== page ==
A message that really stood out to me from the Naked Mind is, it’s too stressful to be a restrictive drinker. You feel deprived when you’re not drinking and you’re ashamed when you are drinking. The reason why many people drink is because they believe it relieves stress.  But if you are constantly counting your units then how is that helping you to relax?

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I have found once alcohol had no hold on me, then you are not tempted by having even the one.  Treat it like a bad relationship – alcohol is the abusive partner who messes with you head. You are better off getting rid of them altogether, then meeting up with them once or twice a week. 

Society is not fair.

It really isn’t. We are all being pressured to drink – everywhere you turn; TV, billboards, retail deals, restaurants, bars, Amy from HR…  It’s everywhere! All with a message that makes you believe you need the drink to have fun, to live your life, to prove it’s summer, winter, to celebrate… 

However, if for one second you are not in control of it,  then society will quickly dismiss you.  Being drunk on the streets, DUIs, hungover at work, public crying, fighting, drunken one night stands…. There are so many things that could go wrong. 


But the fact is, alcohol is an addictive drug with horrific side effects,  yet it is constantly being shoved in your face, so can you really put the whole blame on a human-being if something goes wrong?   

I’m not going to waste my life waiting for Wine’O Clock to have fun. 

I used to do activities like go on a country walk or go to the beach, but would be thinking about that glass of wine at the end of the walk or the piña colada on the beach. When you don’t have that hold on you anymore,  then you actually appreciate the activity you are doing. That’s why I think so many people who stop drinking say they are happier altogether, because they are more aware of the little joys in life. Everything is a lot more colourful, when you remove the whites, reds and rosé from your life. 


The same goes with socialising with friends. I used to think we all had to have a drink in our hands to talk to one another. The problem is, my mind will be on ‘what’s my next drink’, than what is my friend talking about. If they are your mate, then you find them interesting sober, if you don’t – then you need a new friend.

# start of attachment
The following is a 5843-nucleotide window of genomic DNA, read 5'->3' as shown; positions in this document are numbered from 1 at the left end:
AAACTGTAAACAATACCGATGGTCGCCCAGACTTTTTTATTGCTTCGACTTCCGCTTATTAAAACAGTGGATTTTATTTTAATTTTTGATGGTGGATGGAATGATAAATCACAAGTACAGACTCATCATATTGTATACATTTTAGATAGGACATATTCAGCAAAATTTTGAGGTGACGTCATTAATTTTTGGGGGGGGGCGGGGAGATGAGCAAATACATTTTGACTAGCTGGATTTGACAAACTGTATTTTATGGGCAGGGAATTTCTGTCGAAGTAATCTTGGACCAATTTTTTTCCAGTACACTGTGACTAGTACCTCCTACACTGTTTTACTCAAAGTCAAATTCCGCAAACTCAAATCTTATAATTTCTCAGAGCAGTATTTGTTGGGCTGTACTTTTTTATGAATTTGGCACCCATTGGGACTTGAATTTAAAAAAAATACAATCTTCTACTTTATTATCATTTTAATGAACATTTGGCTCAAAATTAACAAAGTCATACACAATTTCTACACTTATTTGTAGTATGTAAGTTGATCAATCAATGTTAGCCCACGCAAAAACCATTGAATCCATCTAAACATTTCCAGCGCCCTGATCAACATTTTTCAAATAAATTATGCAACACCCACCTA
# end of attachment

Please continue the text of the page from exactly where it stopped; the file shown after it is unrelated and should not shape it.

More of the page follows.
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If you can’t beat them, join them (kind of.)

You are not going to change the culture overnight, which is why non-alcoholic beer/wine and gin works for me. 

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I’m aware for some sober people, the non-alcoholic alternatives do more harm than good. For me however,  I feel like I have the best of both worlds, I can have the taste without being wasted – (or the fizz without the dizz!)

For example, a glass of sparking represents celebration in our culture, so I can have a glass of my non-alcoholic sparkling instead, and not end up crying in a couple of hours  (yes I was one of those drunks.) IMG_6590.JPG I like the taste of the drinks and love being part of a party, but I don’t want the drug.


There used to be a problem that any sober drinks are either sugary soft drinks, water or a very childish looking mocktail. The sober world was lacking sophistication, however we are now seeing  brands like Seedlip (a Kate Moss favourite), Duchess, Pierre Chavin… who are bringing classy alcohol free alternatives to the mass market.  


That being said, if there isn’t these great alternative out there, Then I’m happy with my lemon lime and bitters, sparkling apple juice or tonic and cucumber.

There is so much more…

There are loads more I can say on this, but these are my main points that keep me away from the booze.  If you are doing dry January or interested in sober living – I do recomend This Naked Mind, Control Alcohol.  Equally, if you have any questions feel free to email me